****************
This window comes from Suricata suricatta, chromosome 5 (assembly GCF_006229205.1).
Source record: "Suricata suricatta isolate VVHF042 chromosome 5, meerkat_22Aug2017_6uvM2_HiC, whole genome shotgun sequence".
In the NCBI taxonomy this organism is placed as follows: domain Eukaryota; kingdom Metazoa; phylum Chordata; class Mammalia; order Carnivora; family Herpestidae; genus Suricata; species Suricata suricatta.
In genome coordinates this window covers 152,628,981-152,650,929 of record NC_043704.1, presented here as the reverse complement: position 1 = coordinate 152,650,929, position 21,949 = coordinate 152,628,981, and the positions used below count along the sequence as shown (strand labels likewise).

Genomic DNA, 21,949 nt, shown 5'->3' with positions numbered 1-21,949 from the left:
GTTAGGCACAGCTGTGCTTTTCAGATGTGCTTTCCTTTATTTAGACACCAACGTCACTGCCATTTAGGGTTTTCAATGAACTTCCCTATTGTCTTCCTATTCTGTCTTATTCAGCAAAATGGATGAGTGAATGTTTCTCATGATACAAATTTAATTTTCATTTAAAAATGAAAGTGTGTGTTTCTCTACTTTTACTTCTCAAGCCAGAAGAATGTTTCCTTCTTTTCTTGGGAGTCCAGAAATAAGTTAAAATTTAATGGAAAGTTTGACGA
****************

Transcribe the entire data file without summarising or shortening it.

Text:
This window comes from Suricata suricatta, chromosome 5 (assembly GCF_006229205.1).
Source record: "Suricata suricatta isolate VVHF042 chromosome 5, meerkat_22Aug2017_6uvM2_HiC, whole genome shotgun sequence".
In the NCBI taxonomy this organism is placed as follows: domain Eukaryota; kingdom Metazoa; phylum Chordata; class Mammalia; order Carnivora; family Herpestidae; genus Suricata; species Suricata suricatta.
In genome coordinates this window covers 152,628,981-152,650,929 of record NC_043704.1, presented here as the reverse complement: position 1 = coordinate 152,650,929, position 21,949 = coordinate 152,628,981, and the positions used below count along the sequence as shown (strand labels likewise).

Genomic DNA, 21,949 nt, shown 5'->3' with positions numbered 1-21,949 from the left:
GTTAGGCACAGCTGTGCTTTTCAGATGTGCTTTCCTTTATTTAGACACCAACGTCACTGCCATTTAGGGTTTTCAATGAACTTCCCTATTGTCTTCCTATTCTGTCTTATTCAGCAAAATGGATGAGTGAATGTTTCTCATGATACAAATTTAATTTTCATTTAAAAATGAAAGTGTGTGTTTCTCTACTTTTACTTCTCAAGCCAGAAGAATGTTTCCTTCTTTTCTTGGGAGTCCAGAAATAAGTTAAAATTTAATGGAAAGTTTGACGA